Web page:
Also Mario got very thoughtful listening to me despite my limited vocabulary.

I left some money for the vaccination of the most delicate, feeble little puppies like this one here…

…skinny, in need of de-wormer and with beginning mange at its ears.

Still to small for Ivermectin, it is given puppy de-wormer and a small portion of Frontline against the mites that cause the mange.

Chicken after the treatment… This little guy can make it when the people looking after him get enough support.

And here, his little friend.

The next candidate for de-wormer – yuck!

Princessa is an older bitch, already spayed, which suffers from an ear infection and arthritis. She eyes me with suspicion.

The medicaments hidden behind my back, I try to get close to her.

Will I be able to convince her?

I try with sweet-talking…

And really, Princessa lets me look at her bad ear.

And afterwards…

…she gets her monthly dosis of Ivermectin.

The pain killers for her arthritis I give to her owner. He is taking good care of her and I can rely on him to give her the pills. I was very impressed to see how many people were really concerned about their animals and how happy they were when they got help. I was often treated to refreshing drinks.

Roberto is one of them. He has 2 dogs, Chiquita and Negrita, and a cat. They all are very well taken care off.



Chiquita welcomes me with a kiss.

Chiquita and Negrita have received their monthly Ivermectin already.

Today they get a spot-on.

Meanwhile daughter Negrita has arrived…

…and is the next one to be treated.

Chiquita and Negrita are on the list of candidates for the next spay and neuter clinic. Negrita’s daddy, who looks exactly like his daughter, lives just around the corner. His owner is French and runs a restaurant at the beach. Like so many Dominicans, he as well has projected his own “machismo” onto his dog and has so far refused to have him neutered. But now the Swiss lady, who works for him, and I have joined forces and convinced him. Negrita’s papa will be neutered at the next opportunity.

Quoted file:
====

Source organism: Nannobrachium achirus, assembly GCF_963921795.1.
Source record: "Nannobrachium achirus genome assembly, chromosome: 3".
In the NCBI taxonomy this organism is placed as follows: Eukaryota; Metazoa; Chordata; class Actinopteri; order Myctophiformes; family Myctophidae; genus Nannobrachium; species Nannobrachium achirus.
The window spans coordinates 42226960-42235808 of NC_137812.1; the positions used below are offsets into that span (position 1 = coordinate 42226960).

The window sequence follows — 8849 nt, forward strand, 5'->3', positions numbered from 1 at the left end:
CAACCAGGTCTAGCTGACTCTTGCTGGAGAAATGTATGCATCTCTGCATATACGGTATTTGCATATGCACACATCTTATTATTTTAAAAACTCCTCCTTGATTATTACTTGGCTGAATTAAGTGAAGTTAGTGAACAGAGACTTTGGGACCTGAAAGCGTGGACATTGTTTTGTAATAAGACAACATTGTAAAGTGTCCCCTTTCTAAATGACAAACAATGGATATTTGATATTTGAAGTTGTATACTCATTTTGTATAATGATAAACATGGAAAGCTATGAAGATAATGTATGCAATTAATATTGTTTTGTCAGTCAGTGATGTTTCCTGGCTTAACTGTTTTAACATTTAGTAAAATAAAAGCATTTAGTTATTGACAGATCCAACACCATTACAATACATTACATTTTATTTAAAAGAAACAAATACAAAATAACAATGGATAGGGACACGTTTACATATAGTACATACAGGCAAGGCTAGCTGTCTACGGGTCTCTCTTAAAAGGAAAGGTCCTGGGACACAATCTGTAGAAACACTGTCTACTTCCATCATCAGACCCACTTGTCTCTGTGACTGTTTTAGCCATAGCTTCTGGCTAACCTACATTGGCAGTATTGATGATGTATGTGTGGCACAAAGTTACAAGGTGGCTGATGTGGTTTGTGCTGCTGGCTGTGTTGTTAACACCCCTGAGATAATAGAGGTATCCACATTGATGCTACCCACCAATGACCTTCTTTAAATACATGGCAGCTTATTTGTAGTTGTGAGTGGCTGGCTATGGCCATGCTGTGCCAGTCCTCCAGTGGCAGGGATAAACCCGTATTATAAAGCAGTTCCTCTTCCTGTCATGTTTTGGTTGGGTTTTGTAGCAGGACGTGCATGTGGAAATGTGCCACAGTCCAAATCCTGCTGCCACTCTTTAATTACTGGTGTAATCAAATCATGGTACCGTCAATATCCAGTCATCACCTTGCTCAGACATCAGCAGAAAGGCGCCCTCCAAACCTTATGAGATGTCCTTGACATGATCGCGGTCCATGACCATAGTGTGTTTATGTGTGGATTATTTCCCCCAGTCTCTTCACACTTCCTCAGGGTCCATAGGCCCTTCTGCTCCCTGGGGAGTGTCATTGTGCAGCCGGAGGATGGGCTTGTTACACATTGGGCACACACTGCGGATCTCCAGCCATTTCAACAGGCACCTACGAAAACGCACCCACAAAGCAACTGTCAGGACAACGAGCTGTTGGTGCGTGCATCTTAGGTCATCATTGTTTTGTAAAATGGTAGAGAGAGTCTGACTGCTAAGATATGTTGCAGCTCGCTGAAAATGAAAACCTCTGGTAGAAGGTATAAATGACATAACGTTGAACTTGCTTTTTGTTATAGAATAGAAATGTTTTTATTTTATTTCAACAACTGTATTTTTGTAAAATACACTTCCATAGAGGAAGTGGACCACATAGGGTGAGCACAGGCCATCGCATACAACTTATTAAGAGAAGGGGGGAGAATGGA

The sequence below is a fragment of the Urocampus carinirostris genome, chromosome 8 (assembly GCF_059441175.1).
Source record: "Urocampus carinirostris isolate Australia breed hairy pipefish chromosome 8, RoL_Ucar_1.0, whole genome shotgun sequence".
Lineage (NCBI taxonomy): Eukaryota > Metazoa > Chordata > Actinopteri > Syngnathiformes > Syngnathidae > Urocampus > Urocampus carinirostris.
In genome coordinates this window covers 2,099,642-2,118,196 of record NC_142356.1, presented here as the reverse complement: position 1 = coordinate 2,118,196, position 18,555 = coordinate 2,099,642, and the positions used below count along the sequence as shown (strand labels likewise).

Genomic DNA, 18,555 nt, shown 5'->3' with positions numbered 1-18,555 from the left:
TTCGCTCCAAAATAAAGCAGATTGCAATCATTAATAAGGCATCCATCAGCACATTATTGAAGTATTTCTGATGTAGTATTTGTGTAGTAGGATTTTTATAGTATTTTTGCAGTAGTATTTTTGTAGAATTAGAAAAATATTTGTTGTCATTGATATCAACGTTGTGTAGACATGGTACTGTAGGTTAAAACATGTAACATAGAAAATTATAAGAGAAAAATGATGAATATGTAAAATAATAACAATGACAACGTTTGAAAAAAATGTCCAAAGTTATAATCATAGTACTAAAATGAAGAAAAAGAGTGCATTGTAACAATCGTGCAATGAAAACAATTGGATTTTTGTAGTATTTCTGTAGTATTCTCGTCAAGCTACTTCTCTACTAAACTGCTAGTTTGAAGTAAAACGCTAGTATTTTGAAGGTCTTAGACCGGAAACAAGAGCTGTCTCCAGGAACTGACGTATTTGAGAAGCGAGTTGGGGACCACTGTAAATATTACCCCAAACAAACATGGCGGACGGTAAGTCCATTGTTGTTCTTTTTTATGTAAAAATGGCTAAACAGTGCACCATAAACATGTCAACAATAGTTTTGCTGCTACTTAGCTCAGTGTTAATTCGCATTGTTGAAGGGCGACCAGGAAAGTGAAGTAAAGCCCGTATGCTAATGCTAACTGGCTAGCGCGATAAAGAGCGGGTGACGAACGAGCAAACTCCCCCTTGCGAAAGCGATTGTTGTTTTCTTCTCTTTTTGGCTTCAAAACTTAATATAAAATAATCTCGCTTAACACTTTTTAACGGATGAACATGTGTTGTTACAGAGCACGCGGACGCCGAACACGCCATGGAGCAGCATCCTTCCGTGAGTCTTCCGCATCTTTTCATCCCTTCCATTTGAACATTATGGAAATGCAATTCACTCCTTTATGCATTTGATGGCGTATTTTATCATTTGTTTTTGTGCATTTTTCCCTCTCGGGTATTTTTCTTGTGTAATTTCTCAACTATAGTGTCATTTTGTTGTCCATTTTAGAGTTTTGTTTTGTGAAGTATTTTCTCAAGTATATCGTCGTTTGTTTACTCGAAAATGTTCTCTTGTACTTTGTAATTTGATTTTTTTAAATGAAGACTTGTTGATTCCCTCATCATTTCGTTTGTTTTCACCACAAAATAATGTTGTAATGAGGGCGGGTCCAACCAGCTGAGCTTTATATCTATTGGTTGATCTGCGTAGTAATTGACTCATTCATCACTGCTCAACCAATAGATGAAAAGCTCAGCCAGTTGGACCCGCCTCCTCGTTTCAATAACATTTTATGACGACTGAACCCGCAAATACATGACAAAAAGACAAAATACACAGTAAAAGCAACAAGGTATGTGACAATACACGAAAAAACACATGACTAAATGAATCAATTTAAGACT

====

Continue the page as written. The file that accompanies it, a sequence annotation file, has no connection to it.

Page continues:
A second Roberto was worried that his bitch might go into heat at any moment and get pregnant again. Judy decided to arrange for a special date for “Mariposa”, since Dr. Giselle happened to be nearby, and to get the “hot dog” off the beach as fast as possible. She waited in the truck while I went to get “Mariposa”.

Mariposa turned out to be a strong believer in passive resistance. She wouldn’t walk one step.

I had to carry her the whole way along the beach – Roberto had to stay at his beach chair rental. Mariposa was heavy and from time to time I put her down and begged her to do a few steps on her own, unsuccessfully and to the greatest amusement for everybody who saw me.

Once in the Pet Lodge she was quite approachable and wanted attention.

I am welcomed by another candidate for the next spay and neuter clinic at a restaurant at the far end of the beach.

Here is also a small puppy that worried me and for whom I left a vaccimation fee. The first time I saw it, it looked very fragile, with scratches and skin problems. Today it’s looking already a lot better! And with the friendly man beside me I had a very “fruitful” discussion about male neuterting.